Fiona Denney is a Professor of Business Education at Brunel Business School, Brunel University London, where she has a particular focus on supporting and enhancing the student experience. From 2014 to 2020 she was the Director of the Brunel Educational Excellence Centre, supporting learning and teaching enhancement for both staff and students. Fiona is a member of the Executive Committee of the UK Council for Graduate Education, a Principal Fellow of the Higher Education Academy and a Fellow of the Royal Society for the encouragement of Arts, Manufactures and Commerce (RSA). She has a Ph.D. in marketing and has held academic posts in marketing and management studies. Fiona has worked in academic staff development since 2003 and has research interests in academic leadership.

Professor Douglas Halliday

Professor Douglas Halliday

Douglas Halliday is a Co-Director of Durham Energy Institute and the Director of the Multidisciplinary Centre for Doctoral Training in Energy, which trains doctoral candidates across science and social sciences in a multidisciplinary training environment, helping doctoral candidates to understand the breadth and complexity of the whole energy system. Douglas is the Director of Durham University Global Challenges Centre for Doctoral Training, supporting a cohort of international students to undertake research exploring solutions for the UN Sustainable Development Goals. Previously, he was Dean of Durham's Graduate School from 2005 to 2010 and a recipient of a 2009 THE Award for Outstanding Support for Early Career Researchers. He is a Fellow of the Institute of Physics and the Energy Institute, and a Senior Fellow of the Higher Education Academy. Douglas was Chair of the UK Council for Graduate Education until July 2021.


Reviewers

Dr. Hayleigh Bosher

Dr. Hayleigh Bosher

Hayleigh Bosher is a Senior Lecturer in Intellectual Property Law and Associate Dean (Professional Development and Graduate Outcomes) at Brunel University London, as well as Visiting Research Fellow at the Centre for Intellectual Property, Policy and Management (CIPPM), writer and book review editor for specialist blog The IPKat, founder of the World IP Women (WIPW) network, and an intellectual property and entertainment law consultant. Hayleigh's main research areas include copyright enforcement and infringement in the entertainment industries, particularly in music, in social media, online and more recently in artificial intelligence. Her most recent book, Copyright in the Music Industry (Edward Elgar Publishing, 2021), is accompanied by a playlist and podcast.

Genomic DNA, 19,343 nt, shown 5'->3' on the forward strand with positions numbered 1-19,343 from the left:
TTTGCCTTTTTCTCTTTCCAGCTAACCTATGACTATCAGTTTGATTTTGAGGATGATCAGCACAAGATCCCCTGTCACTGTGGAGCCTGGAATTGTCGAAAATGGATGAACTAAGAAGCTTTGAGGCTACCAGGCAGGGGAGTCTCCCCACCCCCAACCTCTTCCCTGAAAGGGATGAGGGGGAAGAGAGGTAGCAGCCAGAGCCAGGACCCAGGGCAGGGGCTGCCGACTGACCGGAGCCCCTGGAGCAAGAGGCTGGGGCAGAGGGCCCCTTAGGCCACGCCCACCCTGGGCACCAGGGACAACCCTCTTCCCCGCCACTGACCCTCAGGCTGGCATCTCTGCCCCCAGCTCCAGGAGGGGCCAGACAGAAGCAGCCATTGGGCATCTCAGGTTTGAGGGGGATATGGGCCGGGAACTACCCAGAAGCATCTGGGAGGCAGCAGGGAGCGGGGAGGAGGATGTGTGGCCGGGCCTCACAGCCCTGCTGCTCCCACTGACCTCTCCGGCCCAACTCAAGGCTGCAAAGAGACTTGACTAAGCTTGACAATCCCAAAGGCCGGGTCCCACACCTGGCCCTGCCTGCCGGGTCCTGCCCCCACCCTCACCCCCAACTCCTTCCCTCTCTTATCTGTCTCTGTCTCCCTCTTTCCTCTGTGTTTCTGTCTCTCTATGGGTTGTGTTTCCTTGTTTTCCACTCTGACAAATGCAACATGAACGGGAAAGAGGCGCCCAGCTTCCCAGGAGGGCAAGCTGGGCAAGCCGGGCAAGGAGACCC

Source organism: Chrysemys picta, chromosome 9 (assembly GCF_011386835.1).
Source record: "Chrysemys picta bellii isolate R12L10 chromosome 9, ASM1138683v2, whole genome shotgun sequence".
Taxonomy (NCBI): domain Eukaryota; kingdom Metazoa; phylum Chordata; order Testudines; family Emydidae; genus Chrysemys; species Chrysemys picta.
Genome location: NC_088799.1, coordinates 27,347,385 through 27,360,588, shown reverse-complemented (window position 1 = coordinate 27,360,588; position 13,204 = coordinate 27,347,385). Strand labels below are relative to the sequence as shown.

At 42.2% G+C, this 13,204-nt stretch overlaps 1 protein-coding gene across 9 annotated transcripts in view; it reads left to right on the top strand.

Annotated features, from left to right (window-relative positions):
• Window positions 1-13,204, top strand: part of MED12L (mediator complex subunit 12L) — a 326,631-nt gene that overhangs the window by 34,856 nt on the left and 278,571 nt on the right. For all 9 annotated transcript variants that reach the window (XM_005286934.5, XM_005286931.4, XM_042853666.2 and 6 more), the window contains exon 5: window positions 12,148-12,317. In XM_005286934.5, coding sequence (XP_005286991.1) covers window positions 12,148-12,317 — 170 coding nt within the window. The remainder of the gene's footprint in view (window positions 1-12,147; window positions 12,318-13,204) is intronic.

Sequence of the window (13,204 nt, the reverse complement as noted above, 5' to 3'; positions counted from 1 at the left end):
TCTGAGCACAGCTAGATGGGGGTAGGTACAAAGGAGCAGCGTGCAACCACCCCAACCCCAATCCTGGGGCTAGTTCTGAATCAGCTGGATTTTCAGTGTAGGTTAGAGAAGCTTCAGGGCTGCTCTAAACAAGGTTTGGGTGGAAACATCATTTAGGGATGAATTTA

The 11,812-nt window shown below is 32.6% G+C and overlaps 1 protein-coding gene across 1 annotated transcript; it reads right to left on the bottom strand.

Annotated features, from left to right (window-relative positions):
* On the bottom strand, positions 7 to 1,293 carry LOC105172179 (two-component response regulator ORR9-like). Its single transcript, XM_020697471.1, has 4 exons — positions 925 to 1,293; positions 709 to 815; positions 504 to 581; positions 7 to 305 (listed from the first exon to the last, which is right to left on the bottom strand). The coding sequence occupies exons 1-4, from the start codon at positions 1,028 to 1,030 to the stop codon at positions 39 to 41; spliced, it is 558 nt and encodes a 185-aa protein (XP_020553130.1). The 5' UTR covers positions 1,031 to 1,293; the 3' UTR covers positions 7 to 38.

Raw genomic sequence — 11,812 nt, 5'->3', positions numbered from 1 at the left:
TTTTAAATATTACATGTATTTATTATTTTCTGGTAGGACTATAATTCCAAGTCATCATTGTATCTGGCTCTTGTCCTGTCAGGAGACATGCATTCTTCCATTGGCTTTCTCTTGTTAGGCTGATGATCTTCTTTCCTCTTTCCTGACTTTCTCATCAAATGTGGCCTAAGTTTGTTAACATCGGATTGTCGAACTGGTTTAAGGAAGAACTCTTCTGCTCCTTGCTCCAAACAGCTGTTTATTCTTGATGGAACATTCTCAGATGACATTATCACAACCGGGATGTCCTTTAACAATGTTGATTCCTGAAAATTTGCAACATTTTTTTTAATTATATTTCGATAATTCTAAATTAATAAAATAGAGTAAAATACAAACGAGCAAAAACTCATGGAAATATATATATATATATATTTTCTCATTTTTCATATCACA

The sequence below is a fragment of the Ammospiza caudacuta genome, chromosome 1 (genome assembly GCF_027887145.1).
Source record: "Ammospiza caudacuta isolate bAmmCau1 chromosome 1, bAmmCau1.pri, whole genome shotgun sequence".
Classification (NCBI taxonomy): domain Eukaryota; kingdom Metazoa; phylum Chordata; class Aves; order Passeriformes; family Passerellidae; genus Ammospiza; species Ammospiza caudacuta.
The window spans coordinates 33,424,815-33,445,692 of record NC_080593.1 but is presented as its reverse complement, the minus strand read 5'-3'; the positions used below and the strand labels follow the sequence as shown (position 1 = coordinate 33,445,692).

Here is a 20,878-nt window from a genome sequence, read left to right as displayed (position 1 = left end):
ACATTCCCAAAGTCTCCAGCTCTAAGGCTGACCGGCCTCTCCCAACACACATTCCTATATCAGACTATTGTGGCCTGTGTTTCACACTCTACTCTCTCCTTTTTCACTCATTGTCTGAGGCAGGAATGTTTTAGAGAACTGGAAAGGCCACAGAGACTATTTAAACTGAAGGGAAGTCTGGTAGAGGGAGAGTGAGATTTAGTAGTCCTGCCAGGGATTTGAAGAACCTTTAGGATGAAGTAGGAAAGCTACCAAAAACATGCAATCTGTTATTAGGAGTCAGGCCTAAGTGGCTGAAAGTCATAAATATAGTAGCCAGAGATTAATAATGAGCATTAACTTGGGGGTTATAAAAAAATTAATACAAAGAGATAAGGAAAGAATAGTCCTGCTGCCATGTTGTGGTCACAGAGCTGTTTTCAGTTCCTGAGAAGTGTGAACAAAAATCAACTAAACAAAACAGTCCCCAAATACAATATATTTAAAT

Dr. Ben McCann

Dr. Ben McCann

Ben McCann is Associate Professor of French Studies at the University of Adelaide. He is the co-editor of Michael Haneke: Europe Utopia (Columbia University Press, 2011) and Framing French Culture (Adelaide University Press, 2015) and the author of Ripping Open the Set: French Film Design, 1930–1939 (Peter Lang, 2013), Le Jour se lève (I.B. Tauris, 2013), Julien Duvivier (Manchester University Press, 2017) and L'Auberge espagnole: European Youth on Film (Routledge, 2018). From 2017 to 2021, he was the Faculty of Arts Postgraduate Coordinator for French, German, Classics, Education and Philosophy.

Professor Mary McNamara

Professor Mary McNamara

Mary McNamara (CChem, FRSC) is Head of the Graduate Research School, Technological University Dublin, Ireland. She graduated with an honours degree from the Royal Society of Chemistry and obtained a Ph.D. in Physical Inorganic Chemistry from University College Dublin. Mary was a member (2012–2018) of the steering committee of the Council for Doctoral Education of the European University Association and, in Ireland, she is a member of the National Forum on Research Integrity. Mary is also a member of the National Advisory Forum for Ireland's National Framework for Doctoral Education. She is a Fellow of the Royal Society of Chemistry and an active researcher in the development of novel drug delivery systems.

Dr. Aislinn O'Connell

Dr. Aislinn O'Connell

Aislinn O'Connell is a Lecturer in Law at Royal Holloway, University of London, where she teaches intellectual property law, contract law and tort law. Her research focuses on the intersection between intellectual property laws and new media, encompassing digital technologies, street art, and online image and video sharing.

Professor Leigh Wilson

Professor Leigh Wilson

Leigh Wilson is Director of the Graduate School and Professor of English Literature at the University of Westminster. Her research is in three broad areas: modernism; the novel in the 20th and 21st centuries; and the role of publishing in the construction of literary culture. She co-runs the Contemporary Small Press project at Westminster. As Director of the Graduate School, she has run a research project on the links between wellbeing and writing for doctoral students.


Accessibility advisor

Wilma Alexander

Wilma Alexander

Wilma Alexander is a Fellow of the Higher Education Academy with Master's degrees in Human–Computer Interaction, Linguistics and Information Science. She has over 15 years of experience as a manager with the online learning team at the University of Edinburgh, where she specialised in usable and accessible digital practice, tutored on the groundbreaking Master's degree in Digital Education and developed online staff training on accessible e-learning and online tutoring skills. Since retiring from the university at the end of 2015, Wilma has provided consultancy services on all aspects of online learning, with a special focus on accessibility and usability issues.